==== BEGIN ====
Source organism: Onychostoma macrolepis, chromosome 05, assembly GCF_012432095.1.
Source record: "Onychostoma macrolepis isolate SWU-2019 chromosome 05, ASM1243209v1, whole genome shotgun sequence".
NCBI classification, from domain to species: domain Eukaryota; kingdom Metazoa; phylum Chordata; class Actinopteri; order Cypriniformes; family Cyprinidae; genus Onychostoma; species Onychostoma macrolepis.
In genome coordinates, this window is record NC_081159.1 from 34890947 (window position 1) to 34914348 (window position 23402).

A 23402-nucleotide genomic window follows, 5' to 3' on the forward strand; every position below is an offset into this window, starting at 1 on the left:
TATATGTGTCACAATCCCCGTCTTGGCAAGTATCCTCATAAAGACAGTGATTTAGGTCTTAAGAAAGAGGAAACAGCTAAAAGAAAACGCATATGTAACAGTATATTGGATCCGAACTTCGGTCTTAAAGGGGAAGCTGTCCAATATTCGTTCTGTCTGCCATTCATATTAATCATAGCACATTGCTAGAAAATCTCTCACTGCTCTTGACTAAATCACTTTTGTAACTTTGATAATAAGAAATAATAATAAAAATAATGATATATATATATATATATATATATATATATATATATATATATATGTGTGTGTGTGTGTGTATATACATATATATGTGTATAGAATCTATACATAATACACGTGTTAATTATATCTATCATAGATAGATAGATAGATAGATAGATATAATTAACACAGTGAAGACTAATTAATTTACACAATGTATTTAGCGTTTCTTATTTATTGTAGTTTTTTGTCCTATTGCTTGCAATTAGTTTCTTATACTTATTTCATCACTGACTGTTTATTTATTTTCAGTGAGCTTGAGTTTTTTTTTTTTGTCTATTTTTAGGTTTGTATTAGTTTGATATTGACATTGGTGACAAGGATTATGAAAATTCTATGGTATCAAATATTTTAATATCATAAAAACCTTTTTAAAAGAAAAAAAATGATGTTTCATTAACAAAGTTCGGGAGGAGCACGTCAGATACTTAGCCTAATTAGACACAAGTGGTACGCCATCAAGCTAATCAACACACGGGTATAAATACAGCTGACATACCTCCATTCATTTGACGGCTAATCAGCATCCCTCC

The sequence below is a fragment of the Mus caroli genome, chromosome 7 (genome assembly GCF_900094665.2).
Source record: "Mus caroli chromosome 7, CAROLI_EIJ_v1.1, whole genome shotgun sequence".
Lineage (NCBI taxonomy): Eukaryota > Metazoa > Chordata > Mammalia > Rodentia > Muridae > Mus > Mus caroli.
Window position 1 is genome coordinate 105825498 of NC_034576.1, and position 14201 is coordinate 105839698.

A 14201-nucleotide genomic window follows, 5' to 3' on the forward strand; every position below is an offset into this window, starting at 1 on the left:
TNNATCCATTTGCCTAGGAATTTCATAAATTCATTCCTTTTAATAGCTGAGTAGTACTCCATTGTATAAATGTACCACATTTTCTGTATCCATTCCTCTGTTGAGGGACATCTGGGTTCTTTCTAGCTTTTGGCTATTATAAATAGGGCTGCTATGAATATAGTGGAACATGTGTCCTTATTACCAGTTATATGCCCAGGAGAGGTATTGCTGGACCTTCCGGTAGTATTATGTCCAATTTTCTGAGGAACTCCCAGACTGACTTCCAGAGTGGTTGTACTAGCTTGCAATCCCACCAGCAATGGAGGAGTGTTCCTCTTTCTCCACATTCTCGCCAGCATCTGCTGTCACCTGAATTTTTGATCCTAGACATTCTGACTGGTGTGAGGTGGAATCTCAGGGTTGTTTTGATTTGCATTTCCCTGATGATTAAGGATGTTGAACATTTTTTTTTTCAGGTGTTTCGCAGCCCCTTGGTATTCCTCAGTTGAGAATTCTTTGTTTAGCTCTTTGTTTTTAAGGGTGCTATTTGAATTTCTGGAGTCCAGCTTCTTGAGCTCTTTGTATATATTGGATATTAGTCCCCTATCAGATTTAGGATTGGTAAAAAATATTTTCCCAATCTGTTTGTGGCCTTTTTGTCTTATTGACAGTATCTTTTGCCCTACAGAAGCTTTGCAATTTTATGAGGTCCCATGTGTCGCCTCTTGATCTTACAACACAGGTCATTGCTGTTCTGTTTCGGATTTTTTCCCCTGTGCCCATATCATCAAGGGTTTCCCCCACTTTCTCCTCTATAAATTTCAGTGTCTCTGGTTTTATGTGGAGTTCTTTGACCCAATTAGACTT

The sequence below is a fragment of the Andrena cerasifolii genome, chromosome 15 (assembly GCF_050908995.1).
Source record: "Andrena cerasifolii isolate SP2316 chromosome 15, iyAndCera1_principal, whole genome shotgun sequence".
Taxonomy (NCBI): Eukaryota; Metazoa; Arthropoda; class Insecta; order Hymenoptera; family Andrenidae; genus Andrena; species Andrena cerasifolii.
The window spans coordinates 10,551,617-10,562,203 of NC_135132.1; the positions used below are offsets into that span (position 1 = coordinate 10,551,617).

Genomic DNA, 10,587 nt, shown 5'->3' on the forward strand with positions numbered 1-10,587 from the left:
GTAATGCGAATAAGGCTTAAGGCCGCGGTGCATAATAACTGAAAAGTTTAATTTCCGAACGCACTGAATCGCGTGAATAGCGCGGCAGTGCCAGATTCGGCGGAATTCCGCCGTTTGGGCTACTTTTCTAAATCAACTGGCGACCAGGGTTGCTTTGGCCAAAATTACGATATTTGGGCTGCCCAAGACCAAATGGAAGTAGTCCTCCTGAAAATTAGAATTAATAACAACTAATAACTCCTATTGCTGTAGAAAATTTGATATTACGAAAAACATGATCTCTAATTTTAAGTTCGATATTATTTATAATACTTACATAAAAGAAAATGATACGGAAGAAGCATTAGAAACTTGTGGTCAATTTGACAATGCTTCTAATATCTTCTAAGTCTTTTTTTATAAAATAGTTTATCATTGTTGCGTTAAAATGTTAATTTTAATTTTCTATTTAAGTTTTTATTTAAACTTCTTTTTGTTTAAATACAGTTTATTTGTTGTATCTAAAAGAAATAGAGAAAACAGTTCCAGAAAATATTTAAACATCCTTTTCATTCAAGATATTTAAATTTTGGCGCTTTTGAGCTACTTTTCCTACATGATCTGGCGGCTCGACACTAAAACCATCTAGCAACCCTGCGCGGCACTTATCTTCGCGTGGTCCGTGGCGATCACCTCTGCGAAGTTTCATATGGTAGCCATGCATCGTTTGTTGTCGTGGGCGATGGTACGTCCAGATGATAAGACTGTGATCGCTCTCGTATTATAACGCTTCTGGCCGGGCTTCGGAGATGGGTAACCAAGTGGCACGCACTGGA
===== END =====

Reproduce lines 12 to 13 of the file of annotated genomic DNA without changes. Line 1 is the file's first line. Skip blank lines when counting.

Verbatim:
TNNATCCATTTGCCTAGGAATTTCATAAATTCATTCCTTTTAATAGCTGAGTAGTACTCCATTGTATAAATGTACCACATTTTCTGTATCCATTCCTCTGTTGAGGGACATCTGGGTTCTTTCTAGCTTTTGGCTATTATAAATAGGGCTGCTATGAATATAGTGGAACATGTGTCCTTATTACCAGTTATATGCCCAGGAGAGGTATTGCTGGACCTTCCGGTAGTATTATGTCCAATTTTCTGAGGAACTCCCAGACTGACTTCCAGAGTGGTTGTACTAGCTTGCAATCCCACCAGCAATGGAGGAGTGTTCCTCTTTCTCCACATTCTCGCCAGCATCTGCTGTCACCTGAATTTTTGATCCTAGACATTCTGACTGGTGTGAGGTGGAATCTCAGGGTTGTTTTGATTTGCATTTCCCTGATGATTAAGGATGTTGAACATTTTTTTTTTCAGGTGTTTCGCAGCCCCTTGGTATTCCTCAGTTGAGAATTCTTTGTTTAGCTCTTTGTTTTTAAGGGTGCTATTTGAATTTCTGGAGTCCAGCTTCTTGAGCTCTTTGTATATATTGGATATTAGTCCCCTATCAGATTTAGGATTGGTAAAAAATATTTTCCCAATCTGTTTGTGGCCTTTTTGTCTTATTGACAGTATCTTTTGCCCTACAGAAGCTTTGCAATTTTATGAGGTCCCATGTGTCGCCTCTTGATCTTACAACACAGGTCATTGCTGTTCTGTTTCGGATTTTTTCCCCTGTGCCCATATCATCAAGGGTTTCCCCCACTTTCTCCTCTATAAATTTCAGTGTCTCTGGTTTTATGTGGAGTTCTTTGACCCAATTAGACTT

The sequence below is a fragment of the Andrena cerasifolii genome, chromosome 15 (assembly GCF_050908995.1).